• H04L69/16Transmission control protocol/internet protocol [TCP/IP] or user datagram protocol [UDP]
    • H04L69/169Special adaptations of TCP, UDP or IP for interworking of IP based networks with other networks
    • HELECTRICITY
    • H04ELECTRIC COMMUNICATION TECHNIQUE
    • H04MTELEPHONIC COMMUNICATION
    • H04M15/00Arrangements for metering, time-control or time indication ; Metering, charging or billing arrangements for voice wireline or wireless communications, e.g. VoIP
    • HELECTRICITY
    • H04ELECTRIC COMMUNICATION TECHNIQUE
    • H04MTELEPHONIC COMMUNICATION
    • H04M3/00Automatic or semi-automatic exchanges
    • H04M3/42Systems providing special services or facilities to subscribers
    • H04M3/487Arrangements for providing information services, e.g. recorded voice services, time announcements
    • H04M3/493Interactive information services, e.g. directory enquiries ; Arrangements therefor, e.g. interactive voice response [IVR] systems or voice portals
    • HELECTRICITY
    • H04ELECTRIC COMMUNICATION TECHNIQUE
    • H04MTELEPHONIC COMMUNICATION
    • H04M7/00Interconnection arrangements between switching centres
    • H04M7/12Interconnection arrangements between switching centres for working between exchanges having different types of switching equipment, e.g. power-driven and step by step, decimal and non-decimal, circuit-switched and packet-switched, i.e. gateway arrangements
    • H04M7/1205Interconnection arrangements between switching centres for working between exchanges having different types of switching equipment, e.g. power-driven and step by step, decimal and non-decimal, circuit-switched and packet-switched, i.e. gateway arrangements where the types of switching equipement comprises PSTN/ISDN equipment and switching equipment of networks other than PSTN/ISDN, e.g. Internet Protocol networks
    • H04M7/128Details of addressing, directories or routing tables
    • HELECTRICITY
    • H04ELECTRIC COMMUNICATION TECHNIQUE
    • H04QSELECTING
    • H04Q3/00Selecting arrangements
    • H04Q3/0016Arrangements providing connection between exchanges
    • H04Q3/0029Provisions for intelligent networking
    • HELECTRICITY
    • H04ELECTRIC COMMUNICATION TECHNIQUE
    • H04QSELECTING
    • H04Q3/00Selecting arrangements
    • H04Q3/0016Arrangements providing connection between exchanges
    • H04Q3/0062Provisions for network management
    • HELECTRICITY
    • H04ELECTRIC COMMUNICATION TECHNIQUE
    • H04MTELEPHONIC COMMUNICATION
    • H04M2201/00Electronic components, circuits, software, systems or apparatus used in telephone systems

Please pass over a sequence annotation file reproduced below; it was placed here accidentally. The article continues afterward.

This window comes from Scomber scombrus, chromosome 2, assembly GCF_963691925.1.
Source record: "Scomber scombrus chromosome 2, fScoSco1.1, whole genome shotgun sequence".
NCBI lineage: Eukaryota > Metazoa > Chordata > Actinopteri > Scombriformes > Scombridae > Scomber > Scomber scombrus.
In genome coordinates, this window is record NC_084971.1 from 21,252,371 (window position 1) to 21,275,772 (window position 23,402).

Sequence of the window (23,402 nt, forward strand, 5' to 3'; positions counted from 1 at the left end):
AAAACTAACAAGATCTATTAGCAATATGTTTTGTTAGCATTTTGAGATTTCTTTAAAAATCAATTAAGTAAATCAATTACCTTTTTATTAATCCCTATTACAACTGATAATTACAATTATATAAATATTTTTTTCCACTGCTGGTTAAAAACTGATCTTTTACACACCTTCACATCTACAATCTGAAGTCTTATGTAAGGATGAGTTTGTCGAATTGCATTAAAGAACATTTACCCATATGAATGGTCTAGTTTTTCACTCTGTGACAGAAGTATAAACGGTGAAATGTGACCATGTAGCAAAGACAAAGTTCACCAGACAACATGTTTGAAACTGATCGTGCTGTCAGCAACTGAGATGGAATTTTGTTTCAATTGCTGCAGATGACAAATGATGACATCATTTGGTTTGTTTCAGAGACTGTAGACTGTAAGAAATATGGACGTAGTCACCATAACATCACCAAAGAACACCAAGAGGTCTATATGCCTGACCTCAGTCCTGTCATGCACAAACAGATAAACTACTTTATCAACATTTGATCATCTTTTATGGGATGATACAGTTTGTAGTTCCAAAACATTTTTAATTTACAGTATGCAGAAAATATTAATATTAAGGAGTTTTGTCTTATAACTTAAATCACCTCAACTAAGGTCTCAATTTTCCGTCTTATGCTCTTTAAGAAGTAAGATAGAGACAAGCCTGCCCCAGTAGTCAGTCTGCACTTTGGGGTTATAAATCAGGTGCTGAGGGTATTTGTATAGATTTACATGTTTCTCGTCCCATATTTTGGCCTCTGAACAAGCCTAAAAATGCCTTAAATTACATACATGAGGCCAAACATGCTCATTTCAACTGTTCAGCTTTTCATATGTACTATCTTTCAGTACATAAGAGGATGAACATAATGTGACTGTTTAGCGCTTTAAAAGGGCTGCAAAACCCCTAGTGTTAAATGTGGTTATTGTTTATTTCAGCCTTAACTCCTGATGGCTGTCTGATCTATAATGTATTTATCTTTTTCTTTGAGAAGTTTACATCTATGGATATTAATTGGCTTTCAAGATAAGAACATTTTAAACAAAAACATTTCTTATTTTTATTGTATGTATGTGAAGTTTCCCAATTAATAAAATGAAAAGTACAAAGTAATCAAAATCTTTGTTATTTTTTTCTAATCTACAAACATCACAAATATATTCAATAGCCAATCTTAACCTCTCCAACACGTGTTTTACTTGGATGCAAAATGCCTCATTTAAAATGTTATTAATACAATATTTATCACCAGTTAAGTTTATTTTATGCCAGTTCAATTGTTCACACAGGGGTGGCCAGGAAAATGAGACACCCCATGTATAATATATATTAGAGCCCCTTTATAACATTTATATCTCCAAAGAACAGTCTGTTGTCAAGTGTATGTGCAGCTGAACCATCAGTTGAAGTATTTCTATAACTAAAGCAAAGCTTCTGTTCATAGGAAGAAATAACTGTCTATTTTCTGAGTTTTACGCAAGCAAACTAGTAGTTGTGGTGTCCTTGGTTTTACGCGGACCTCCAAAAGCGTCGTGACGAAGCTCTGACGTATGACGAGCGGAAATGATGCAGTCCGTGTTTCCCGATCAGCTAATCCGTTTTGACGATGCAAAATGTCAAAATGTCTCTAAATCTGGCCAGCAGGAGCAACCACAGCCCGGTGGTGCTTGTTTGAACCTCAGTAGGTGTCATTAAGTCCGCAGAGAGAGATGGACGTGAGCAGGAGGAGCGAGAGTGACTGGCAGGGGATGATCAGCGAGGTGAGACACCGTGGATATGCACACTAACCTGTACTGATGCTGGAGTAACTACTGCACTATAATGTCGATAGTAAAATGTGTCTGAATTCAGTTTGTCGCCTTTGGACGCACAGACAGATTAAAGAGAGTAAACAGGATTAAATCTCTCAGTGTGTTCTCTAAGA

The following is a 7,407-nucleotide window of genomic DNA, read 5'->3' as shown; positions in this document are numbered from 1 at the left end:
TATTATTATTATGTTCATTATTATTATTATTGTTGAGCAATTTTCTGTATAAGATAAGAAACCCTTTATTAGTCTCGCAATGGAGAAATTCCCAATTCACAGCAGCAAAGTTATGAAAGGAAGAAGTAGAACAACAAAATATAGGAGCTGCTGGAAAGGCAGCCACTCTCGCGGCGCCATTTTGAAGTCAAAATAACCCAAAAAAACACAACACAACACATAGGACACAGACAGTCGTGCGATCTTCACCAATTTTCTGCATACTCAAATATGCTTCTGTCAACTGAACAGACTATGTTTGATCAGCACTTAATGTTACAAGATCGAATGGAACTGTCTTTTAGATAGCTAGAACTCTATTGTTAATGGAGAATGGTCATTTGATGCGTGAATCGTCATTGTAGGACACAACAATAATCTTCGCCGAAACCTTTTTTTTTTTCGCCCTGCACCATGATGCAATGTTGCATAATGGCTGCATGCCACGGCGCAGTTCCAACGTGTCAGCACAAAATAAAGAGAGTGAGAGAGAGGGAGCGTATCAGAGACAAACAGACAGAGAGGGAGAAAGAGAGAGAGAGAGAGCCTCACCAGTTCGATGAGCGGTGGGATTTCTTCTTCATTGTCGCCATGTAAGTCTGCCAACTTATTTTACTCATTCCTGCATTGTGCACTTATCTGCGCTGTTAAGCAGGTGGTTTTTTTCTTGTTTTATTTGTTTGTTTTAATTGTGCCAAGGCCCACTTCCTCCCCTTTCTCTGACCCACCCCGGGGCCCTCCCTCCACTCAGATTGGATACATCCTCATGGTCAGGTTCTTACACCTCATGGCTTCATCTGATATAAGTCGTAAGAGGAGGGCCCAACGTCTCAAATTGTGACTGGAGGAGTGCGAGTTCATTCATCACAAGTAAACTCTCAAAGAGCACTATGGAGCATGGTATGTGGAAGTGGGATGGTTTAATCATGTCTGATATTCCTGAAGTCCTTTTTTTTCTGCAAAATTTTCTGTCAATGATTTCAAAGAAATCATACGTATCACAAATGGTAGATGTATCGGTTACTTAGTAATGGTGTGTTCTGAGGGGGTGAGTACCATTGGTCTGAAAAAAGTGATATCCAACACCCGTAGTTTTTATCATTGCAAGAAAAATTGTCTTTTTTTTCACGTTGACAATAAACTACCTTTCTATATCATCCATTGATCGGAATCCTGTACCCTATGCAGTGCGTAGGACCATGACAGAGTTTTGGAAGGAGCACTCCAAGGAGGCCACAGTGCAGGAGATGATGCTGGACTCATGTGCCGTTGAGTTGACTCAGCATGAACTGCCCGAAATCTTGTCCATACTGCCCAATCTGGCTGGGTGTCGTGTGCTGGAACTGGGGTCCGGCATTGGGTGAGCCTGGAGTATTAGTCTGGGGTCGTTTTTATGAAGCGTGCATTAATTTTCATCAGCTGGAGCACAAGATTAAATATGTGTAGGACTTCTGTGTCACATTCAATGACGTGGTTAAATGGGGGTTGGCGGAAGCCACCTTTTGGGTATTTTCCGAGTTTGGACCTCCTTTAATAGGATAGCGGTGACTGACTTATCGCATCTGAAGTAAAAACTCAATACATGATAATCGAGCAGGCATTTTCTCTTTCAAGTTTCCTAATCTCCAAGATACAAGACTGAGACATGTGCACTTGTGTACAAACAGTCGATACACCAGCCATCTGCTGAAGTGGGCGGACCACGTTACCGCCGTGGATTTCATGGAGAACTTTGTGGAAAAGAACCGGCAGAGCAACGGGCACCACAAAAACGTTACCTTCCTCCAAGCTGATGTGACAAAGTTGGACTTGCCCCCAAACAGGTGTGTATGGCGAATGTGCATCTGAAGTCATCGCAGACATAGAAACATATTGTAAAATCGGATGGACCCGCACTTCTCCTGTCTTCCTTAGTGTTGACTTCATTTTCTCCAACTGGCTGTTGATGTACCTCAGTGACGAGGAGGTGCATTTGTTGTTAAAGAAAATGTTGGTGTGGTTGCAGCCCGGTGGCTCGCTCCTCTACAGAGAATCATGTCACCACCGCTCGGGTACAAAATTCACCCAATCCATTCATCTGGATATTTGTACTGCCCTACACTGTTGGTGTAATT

• H04M2201/60Medium conversion
    • HELECTRICITY
    • H04ELECTRIC COMMUNICATION TECHNIQUE
    • H04MTELEPHONIC COMMUNICATION
    • H04M2203/00Aspects of automatic or semi-automatic exchanges
    • H04M2203/50Aspects of automatic or semi-automatic exchanges related to audio conference
    • H04M2203/5063Centrally initiated conference, i.e. Conference server dials participants
    • HELECTRICITY
    • H04ELECTRIC COMMUNICATION TECHNIQUE
    • H04MTELEPHONIC COMMUNICATION
    • H04M2215/00Metering arrangements; Time controlling arrangements; Time indicating arrangements
    • H04M2215/01Details of billing arrangements
    • H04M2215/0176Billing arrangements using internet
    • HELECTRICITY
    • H04ELECTRIC COMMUNICATION TECHNIQUE
    • H04MTELEPHONIC COMMUNICATION
    • H04M3/00Automatic or semi-automatic exchanges
    • H04M3/42Systems providing special services or facilities to subscribers
    • H04M3/48Arrangements for recalling a calling subscriber when the wanted subscriber ceases to be busy
    • HELECTRICITY
    • H04ELECTRIC COMMUNICATION TECHNIQUE
    • H04MTELEPHONIC COMMUNICATION
    • H04M3/00Automatic or semi-automatic exchanges
    • H04M3/42Systems providing special services or facilities to subscribers
    • H04M3/50Centralised arrangements for answering calls; Centralised arrangements for recording messages for absent or busy subscribers ; Centralised arrangements for recording messages
    • H04M3/51Centralised call answering arrangements requiring operator intervention, e.g. call or contact centers for telemarketing
    • H04M3/5166Centralised call answering arrangements requiring operator intervention, e.g. call or contact centers for telemarketing in combination with interactive voice response systems or voice portals, e.g. as front-ends
    • HELECTRICITY
    • H04ELECTRIC COMMUNICATION TECHNIQUE
    • H04MTELEPHONIC COMMUNICATION
    • H04M3/00Automatic or semi-automatic exchanges
    • H04M3/42Systems providing special services or facilities to subscribers